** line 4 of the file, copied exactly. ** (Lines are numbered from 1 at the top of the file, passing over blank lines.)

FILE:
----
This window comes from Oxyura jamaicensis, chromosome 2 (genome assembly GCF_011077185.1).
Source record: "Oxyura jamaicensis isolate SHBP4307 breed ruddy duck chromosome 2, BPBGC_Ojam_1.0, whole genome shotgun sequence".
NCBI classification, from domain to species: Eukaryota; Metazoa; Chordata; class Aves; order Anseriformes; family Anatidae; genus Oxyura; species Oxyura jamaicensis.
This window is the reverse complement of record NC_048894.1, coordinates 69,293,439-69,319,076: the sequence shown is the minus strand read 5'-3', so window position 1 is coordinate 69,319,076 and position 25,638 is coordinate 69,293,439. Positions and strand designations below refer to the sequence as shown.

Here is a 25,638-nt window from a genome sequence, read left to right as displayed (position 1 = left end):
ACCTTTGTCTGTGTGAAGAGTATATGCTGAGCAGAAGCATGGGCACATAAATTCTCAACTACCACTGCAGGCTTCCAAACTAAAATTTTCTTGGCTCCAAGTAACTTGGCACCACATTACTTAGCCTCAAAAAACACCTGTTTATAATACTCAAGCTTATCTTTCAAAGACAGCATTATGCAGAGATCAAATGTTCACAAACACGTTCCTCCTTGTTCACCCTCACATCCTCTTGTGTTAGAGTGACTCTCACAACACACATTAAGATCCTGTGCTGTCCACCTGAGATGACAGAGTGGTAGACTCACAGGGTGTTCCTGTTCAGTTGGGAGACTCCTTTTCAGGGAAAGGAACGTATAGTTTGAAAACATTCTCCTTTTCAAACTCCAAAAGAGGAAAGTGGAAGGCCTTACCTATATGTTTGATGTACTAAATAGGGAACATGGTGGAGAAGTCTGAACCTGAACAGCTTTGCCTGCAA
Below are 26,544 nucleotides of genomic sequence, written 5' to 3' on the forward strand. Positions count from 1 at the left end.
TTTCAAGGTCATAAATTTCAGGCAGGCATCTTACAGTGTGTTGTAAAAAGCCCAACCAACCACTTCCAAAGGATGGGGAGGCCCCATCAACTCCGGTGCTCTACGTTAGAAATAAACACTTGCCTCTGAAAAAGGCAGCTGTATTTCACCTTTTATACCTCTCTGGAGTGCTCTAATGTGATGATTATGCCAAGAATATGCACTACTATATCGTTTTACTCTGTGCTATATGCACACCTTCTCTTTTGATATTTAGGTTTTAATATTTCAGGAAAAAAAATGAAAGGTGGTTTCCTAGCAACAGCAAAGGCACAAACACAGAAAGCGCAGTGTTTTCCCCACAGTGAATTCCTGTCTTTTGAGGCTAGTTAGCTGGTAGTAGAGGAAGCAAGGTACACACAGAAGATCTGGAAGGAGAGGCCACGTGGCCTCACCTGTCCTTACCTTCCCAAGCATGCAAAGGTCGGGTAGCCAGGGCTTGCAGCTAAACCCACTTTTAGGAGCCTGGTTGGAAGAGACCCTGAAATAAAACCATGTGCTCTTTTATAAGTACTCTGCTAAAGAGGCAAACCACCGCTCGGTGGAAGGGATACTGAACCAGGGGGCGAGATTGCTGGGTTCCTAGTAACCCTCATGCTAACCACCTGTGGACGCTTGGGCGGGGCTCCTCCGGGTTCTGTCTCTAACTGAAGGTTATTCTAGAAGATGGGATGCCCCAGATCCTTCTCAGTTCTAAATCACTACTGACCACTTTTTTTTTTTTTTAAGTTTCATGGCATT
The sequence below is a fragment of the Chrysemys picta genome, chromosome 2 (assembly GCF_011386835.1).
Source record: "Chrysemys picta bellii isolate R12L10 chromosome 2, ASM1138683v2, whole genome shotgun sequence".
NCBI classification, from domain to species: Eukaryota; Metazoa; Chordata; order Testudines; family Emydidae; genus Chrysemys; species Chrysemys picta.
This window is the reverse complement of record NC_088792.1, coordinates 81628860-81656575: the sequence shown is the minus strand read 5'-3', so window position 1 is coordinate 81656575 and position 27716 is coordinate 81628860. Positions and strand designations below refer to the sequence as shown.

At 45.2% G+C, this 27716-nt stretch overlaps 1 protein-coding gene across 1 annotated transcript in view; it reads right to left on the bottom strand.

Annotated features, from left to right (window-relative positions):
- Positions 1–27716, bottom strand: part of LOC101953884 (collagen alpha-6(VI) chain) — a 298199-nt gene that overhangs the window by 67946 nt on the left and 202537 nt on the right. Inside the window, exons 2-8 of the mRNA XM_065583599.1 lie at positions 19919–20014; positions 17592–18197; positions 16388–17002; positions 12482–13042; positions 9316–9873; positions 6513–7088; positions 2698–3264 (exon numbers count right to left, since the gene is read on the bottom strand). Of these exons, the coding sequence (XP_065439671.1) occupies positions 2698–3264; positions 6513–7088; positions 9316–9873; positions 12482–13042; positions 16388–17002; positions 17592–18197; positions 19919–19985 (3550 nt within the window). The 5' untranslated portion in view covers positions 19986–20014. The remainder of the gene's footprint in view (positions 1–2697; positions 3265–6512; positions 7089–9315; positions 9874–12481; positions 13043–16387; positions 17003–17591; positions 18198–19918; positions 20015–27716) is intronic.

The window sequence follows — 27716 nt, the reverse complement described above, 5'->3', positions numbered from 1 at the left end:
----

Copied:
This window is the reverse complement of record NC_048894.1, coordinates 69,293,439-69,319,076: the sequence shown is the minus strand read 5'-3', so window position 1 is coordinate 69,319,076 and position 25,638 is coordinate 69,293,439. Positions and strand designations below refer to the sequence as shown.